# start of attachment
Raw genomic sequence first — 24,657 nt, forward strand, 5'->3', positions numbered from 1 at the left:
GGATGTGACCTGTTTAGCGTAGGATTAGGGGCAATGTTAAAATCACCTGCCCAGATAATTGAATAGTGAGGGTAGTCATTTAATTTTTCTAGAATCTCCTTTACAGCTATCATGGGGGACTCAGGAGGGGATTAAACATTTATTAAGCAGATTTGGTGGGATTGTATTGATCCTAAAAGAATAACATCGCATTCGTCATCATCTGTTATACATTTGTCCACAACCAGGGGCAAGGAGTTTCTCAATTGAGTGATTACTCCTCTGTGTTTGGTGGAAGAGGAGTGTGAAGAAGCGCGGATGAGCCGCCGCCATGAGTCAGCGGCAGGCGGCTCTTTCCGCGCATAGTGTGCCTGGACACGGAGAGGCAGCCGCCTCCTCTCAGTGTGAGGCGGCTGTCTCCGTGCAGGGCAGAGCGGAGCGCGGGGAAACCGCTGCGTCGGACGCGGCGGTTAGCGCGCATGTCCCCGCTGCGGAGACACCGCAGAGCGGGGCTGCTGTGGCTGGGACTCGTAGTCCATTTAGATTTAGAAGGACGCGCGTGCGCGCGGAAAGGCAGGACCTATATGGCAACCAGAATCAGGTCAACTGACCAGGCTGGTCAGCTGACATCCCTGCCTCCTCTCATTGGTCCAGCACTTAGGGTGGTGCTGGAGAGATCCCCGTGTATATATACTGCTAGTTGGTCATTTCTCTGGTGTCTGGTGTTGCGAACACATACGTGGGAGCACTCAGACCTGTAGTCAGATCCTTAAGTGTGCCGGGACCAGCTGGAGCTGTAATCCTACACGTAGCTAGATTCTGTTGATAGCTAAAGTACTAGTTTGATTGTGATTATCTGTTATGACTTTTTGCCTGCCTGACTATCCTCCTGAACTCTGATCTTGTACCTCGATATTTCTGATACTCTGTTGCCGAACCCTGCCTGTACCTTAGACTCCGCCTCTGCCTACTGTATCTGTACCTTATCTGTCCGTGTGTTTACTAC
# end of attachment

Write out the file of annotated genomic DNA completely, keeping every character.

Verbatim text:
Raw genomic sequence first — 24,657 nt, forward strand, 5'->3', positions numbered from 1 at the left:
GGATGTGACCTGTTTAGCGTAGGATTAGGGGCAATGTTAAAATCACCTGCCCAGATAATTGAATAGTGAGGGTAGTCATTTAATTTTTCTAGAATCTCCTTTACAGCTATCATGGGGGACTCAGGAGGGGATTAAACATTTATTAAGCAGATTTGGTGGGATTGTATTGATCCTAAAAGAATAACATCGCATTCGTCATCATCTGTTATACATTTGTCCACAACCAGGGGCAAGGAGTTTCTCAATTGAGTGATTACTCCTCTGTGTTTGGTGGAAGAGGAGTGTGAAGAAGCGCGGATGAGCCGCCGCCATGAGTCAGCGGCAGGCGGCTCTTTCCGCGCATAGTGTGCCTGGACACGGAGAGGCAGCCGCCTCCTCTCAGTGTGAGGCGGCTGTCTCCGTGCAGGGCAGAGCGGAGCGCGGGGAAACCGCTGCGTCGGACGCGGCGGTTAGCGCGCATGTCCCCGCTGCGGAGACACCGCAGAGCGGGGCTGCTGTGGCTGGGACTCGTAGTCCATTTAGATTTAGAAGGACGCGCGTGCGCGCGGAAAGGCAGGACCTATATGGCAACCAGAATCAGGTCAACTGACCAGGCTGGTCAGCTGACATCCCTGCCTCCTCTCATTGGTCCAGCACTTAGGGTGGTGCTGGAGAGATCCCCGTGTATATATACTGCTAGTTGGTCATTTCTCTGGTGTCTGGTGTTGCGAACACATACGTGGGAGCACTCAGACCTGTAGTCAGATCCTTAAGTGTGCCGGGACCAGCTGGAGCTGTAATCCTACACGTAGCTAGATTCTGTTGATAGCTAAAGTACTAGTTTGATTGTGATTATCTGTTATGACTTTTTGCCTGCCTGACTATCCTCCTGAACTCTGATCTTGTACCTCGATATTTCTGATACTCTGTTGCCGAACCCTGCCTGTACCTTAGACTCCGCCTCTGCCTACTGTATCTGTACCTTATCTGTCCGTGTGTTTACTAC